BRIEF SUMMARY OF THE INVENTION

The embodiments of the present invention satisfy the needs listed above and provide other advantages as described below. Embodiments of the present invention may include an integrated wall and bulkhead assembly comprising a wall member defining an aperture for receiving an intake and an outlet of a refrigeration device. The assembly may also comprise a bulkhead structure spaced apart from the wall member and operably engaged with the wall member via a connection structure extending between the wall member and bulkhead structure. Furthermore, the wall member, bulkhead structure, and connection structure may be integrally formed and may further cooperate to define at least one duct extending through the connection structure, between the bulkhead structure and the wall member, such that the duct may be in fluid communication with the intake of the refrigeration device for providing an improved air flow into the intake of the refrigeration device. According to some embodiments, the connection structure may comprise a plurality of ribs disposed in spaced relation and extending vertically from an edge of the bulkhead structure to the aperture defined in the wall member.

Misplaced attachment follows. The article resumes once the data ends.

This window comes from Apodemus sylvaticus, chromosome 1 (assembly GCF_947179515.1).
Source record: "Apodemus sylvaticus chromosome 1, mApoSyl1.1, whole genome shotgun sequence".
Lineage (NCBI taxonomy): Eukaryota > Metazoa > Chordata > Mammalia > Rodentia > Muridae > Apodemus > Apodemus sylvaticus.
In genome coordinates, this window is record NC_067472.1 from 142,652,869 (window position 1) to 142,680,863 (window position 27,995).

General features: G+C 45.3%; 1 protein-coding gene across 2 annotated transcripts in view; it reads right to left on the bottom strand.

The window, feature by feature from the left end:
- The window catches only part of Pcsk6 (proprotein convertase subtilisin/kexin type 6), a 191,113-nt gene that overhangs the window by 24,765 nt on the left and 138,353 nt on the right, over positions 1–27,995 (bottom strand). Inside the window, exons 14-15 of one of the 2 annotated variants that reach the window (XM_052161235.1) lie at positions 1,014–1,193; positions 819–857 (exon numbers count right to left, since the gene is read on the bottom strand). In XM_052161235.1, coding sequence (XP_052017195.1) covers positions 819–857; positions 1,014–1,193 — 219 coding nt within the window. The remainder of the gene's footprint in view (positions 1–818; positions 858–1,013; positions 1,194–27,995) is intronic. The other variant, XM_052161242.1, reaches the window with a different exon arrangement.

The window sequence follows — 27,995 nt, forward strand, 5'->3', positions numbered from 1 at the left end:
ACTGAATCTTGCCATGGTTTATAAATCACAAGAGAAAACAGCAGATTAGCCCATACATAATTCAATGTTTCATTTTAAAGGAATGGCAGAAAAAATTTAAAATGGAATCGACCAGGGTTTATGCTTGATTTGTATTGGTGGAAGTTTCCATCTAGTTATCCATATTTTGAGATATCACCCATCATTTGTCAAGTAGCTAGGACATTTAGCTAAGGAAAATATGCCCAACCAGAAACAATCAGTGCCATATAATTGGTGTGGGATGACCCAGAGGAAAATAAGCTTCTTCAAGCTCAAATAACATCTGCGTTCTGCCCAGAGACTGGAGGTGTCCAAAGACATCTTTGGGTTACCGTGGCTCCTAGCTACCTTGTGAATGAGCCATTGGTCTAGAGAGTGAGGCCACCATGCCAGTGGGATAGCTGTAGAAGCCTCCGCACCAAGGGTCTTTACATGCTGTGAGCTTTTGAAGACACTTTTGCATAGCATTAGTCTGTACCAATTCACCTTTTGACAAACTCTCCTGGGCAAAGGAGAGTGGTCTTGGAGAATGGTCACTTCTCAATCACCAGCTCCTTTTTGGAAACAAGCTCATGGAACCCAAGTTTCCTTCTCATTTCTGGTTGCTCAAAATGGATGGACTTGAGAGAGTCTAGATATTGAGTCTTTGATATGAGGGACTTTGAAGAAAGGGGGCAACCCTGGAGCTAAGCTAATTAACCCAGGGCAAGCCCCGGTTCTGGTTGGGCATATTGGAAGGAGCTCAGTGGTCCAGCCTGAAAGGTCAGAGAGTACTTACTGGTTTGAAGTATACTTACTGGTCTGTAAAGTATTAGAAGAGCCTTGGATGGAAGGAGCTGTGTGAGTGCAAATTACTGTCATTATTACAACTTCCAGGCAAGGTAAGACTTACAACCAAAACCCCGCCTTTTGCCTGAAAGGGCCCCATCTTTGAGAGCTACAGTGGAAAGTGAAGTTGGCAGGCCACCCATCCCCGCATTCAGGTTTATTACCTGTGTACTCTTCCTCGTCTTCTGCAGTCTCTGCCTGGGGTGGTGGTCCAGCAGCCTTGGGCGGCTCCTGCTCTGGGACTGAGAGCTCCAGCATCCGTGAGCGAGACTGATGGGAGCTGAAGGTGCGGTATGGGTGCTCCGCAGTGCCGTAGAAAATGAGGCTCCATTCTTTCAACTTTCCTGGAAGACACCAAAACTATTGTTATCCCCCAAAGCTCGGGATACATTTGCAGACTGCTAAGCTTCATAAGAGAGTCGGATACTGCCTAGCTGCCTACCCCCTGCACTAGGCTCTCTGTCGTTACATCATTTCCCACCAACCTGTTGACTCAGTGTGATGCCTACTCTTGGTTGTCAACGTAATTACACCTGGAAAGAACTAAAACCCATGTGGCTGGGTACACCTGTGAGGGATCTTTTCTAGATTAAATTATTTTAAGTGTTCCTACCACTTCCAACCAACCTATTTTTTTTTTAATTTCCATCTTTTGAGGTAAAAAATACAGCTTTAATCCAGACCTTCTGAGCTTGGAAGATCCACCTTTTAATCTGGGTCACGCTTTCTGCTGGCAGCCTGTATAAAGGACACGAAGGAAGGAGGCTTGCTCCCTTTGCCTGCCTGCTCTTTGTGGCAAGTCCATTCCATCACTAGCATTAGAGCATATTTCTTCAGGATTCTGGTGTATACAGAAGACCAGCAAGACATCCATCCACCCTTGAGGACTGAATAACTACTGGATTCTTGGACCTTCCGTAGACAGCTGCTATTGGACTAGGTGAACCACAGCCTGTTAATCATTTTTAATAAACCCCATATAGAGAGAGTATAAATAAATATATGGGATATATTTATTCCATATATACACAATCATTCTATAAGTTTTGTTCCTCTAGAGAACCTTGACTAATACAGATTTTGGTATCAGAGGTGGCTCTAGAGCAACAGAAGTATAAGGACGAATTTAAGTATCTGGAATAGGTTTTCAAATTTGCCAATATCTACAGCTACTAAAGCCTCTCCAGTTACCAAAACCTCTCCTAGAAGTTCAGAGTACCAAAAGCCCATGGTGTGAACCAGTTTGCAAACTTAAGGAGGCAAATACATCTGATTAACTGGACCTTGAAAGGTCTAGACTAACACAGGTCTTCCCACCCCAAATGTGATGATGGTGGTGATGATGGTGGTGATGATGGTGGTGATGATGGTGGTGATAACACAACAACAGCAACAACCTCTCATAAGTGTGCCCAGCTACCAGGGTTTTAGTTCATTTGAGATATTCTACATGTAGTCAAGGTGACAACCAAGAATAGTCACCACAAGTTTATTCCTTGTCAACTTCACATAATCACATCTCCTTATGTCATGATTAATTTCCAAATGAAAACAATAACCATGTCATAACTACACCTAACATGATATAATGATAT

According to various embodiments of the present invention, the wall member, bulkhead structure, connection structure, and/or other components of the assembly, may comprise at least one composite material such that the assembly may be integrally formed of one or more composite materials. For example, the assembly may comprise one or more composite materials which may include, but are not limited to: fiberglass; polyurethane foam; metal foil sheet; foam insulating material; other composite materials; and combinations of the listed materials.